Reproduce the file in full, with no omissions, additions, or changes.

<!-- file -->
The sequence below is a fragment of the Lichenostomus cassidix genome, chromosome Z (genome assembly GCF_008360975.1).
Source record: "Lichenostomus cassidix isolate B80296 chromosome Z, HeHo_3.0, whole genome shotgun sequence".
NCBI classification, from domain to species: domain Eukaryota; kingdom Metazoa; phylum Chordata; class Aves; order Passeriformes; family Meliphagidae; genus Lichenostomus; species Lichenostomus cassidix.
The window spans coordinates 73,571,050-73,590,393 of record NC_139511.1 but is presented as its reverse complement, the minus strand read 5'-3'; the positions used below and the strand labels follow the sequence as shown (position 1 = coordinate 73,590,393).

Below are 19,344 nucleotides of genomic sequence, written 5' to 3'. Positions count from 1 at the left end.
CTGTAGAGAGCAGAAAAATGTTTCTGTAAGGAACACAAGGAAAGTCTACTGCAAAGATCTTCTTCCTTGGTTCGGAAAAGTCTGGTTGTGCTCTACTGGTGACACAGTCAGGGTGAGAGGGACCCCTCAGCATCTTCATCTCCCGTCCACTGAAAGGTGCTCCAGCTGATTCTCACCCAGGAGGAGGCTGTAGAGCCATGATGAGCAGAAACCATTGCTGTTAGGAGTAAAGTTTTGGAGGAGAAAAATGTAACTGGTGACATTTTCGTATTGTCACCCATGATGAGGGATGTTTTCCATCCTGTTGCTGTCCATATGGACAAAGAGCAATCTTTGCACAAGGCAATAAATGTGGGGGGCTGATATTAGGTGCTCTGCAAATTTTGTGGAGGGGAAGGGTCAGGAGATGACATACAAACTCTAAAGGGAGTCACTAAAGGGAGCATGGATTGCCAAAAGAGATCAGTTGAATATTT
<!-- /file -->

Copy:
The sequence below is a fragment of the Lichenostomus cassidix genome, chromosome Z (genome assembly GCF_008360975.1).
Source record: "Lichenostomus cassidix isolate B80296 chromosome Z, HeHo_3.0, whole genome shotgun sequence".
NCBI classification, from domain to species: domain Eukaryota; kingdom Metazoa; phylum Chordata; class Aves; order Passeriformes; family Meliphagidae; genus Lichenostomus; species Lichenostomus cassidix.
The window spans coordinates 73,571,050-73,590,393 of record NC_139511.1 but is presented as its reverse complement, the minus strand read 5'-3'; the positions used below and the strand labels follow the sequence as shown (position 1 = coordinate 73,590,393).

Below are 19,344 nucleotides of genomic sequence, written 5' to 3'. Positions count from 1 at the left end.
CTGTAGAGAGCAGAAAAATGTTTCTGTAAGGAACACAAGGAAAGTCTACTGCAAAGATCTTCTTCCTTGGTTCGGAAAAGTCTGGTTGTGCTCTACTGGTGACACAGTCAGGGTGAGAGGGACCCCTCAGCATCTTCATCTCCCGTCCACTGAAAGGTGCTCCAGCTGATTCTCACCCAGGAGGAGGCTGTAGAGCCATGATGAGCAGAAACCATTGCTGTTAGGAGTAAAGTTTTGGAGGAGAAAAATGTAACTGGTGACATTTTCGTATTGTCACCCATGATGAGGGATGTTTTCCATCCTGTTGCTGTCCATATGGACAAAGAGCAATCTTTGCACAAGGCAATAAATGTGGGGGGCTGATATTAGGTGCTCTGCAAATTTTGTGGAGGGGAAGGGTCAGGAGATGACATACAAACTCTAAAGGGAGTCACTAAAGGGAGCATGGATTGCCAAAAGAGATCAGTTGAATATTT